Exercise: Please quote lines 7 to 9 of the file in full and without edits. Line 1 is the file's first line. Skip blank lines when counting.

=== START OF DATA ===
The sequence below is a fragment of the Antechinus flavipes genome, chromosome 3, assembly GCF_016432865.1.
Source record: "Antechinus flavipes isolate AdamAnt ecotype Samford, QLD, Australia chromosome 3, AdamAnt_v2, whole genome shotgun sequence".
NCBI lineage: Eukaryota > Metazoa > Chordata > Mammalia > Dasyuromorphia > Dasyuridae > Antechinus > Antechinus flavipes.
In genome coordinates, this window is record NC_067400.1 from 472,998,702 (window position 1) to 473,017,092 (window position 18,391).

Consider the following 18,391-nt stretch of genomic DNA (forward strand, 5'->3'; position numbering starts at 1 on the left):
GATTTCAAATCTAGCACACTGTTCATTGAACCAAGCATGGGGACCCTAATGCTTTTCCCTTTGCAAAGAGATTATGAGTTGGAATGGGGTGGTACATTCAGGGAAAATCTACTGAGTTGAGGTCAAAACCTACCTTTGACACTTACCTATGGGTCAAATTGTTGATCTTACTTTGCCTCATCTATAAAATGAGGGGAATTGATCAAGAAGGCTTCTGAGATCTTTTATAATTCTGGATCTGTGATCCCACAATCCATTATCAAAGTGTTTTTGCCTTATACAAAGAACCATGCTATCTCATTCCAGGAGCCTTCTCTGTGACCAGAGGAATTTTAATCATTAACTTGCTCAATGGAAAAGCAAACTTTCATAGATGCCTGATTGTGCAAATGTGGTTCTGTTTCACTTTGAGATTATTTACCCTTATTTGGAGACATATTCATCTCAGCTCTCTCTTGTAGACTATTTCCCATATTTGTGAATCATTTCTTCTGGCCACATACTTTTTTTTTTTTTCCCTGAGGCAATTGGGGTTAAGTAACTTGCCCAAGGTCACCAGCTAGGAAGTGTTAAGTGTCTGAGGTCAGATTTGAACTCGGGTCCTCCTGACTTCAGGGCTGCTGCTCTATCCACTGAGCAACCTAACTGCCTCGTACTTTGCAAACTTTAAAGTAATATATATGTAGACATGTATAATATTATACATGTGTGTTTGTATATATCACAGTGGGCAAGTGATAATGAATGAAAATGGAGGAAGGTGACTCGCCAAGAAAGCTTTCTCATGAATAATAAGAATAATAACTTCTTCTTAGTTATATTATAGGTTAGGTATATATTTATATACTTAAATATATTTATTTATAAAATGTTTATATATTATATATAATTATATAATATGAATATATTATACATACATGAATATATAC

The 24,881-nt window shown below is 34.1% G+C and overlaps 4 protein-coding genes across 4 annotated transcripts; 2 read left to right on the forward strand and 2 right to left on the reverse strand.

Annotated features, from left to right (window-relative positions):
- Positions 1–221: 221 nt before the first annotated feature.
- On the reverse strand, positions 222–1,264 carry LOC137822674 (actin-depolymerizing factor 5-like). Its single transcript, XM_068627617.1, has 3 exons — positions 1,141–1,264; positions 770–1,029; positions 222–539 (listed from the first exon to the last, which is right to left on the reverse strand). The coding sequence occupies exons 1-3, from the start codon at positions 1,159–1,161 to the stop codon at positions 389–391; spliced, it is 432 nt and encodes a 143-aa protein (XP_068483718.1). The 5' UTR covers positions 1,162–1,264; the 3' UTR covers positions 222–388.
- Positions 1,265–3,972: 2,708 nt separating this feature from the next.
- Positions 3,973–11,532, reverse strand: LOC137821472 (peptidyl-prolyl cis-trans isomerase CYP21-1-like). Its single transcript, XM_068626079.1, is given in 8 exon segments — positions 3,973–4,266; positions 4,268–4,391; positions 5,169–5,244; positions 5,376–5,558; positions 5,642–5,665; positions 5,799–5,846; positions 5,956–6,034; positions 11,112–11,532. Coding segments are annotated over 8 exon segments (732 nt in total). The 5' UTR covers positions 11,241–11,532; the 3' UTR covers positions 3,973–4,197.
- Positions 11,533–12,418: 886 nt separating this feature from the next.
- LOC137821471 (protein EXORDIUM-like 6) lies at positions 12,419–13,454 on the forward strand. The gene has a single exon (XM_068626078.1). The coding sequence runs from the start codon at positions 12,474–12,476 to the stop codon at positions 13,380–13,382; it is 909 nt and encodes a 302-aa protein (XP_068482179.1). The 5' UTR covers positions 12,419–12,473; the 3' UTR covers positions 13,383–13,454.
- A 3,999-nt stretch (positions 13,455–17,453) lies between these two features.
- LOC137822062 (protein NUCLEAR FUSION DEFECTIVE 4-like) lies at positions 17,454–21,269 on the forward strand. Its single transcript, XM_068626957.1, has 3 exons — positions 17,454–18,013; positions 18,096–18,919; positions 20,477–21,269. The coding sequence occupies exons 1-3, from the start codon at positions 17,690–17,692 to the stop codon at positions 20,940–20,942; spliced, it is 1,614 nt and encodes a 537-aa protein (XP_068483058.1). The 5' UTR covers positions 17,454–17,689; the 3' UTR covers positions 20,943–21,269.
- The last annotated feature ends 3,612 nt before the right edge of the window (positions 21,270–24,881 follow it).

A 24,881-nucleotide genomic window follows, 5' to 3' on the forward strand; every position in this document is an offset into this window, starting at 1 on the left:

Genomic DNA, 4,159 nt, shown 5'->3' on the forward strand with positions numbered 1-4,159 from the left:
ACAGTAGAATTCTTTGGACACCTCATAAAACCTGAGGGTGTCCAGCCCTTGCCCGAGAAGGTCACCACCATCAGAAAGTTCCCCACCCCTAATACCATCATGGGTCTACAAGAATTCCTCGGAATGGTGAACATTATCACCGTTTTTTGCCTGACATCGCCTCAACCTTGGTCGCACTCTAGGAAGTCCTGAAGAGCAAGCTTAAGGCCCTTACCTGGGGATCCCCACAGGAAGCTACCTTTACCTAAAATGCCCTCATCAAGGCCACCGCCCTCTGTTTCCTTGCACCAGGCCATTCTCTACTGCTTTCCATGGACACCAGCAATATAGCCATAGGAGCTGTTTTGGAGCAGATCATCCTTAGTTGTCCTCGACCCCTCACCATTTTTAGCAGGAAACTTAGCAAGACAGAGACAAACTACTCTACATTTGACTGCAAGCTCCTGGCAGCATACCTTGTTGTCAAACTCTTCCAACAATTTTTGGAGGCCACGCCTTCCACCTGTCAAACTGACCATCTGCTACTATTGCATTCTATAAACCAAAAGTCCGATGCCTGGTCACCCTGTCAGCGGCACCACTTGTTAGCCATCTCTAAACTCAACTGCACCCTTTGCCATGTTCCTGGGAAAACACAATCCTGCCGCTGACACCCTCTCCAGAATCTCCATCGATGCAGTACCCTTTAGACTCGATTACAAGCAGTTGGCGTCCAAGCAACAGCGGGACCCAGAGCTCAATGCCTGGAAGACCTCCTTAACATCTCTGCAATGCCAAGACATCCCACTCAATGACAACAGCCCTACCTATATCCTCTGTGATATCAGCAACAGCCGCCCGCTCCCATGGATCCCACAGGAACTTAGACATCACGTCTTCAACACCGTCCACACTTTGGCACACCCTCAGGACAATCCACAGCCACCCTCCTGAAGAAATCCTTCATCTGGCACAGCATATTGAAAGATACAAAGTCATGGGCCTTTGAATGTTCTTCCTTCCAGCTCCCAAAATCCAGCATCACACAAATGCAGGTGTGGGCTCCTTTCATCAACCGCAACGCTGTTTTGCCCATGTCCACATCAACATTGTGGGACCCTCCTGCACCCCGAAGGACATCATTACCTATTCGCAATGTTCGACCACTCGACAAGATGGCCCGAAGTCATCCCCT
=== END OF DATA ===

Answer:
The 24,881-nt window shown below is 34.1% G+C and overlaps 4 protein-coding genes across 4 annotated transcripts; 2 read left to right on the forward strand and 2 right to left on the reverse strand.

Annotated features, from left to right (window-relative positions):
- Positions 1–221: 221 nt before the first annotated feature.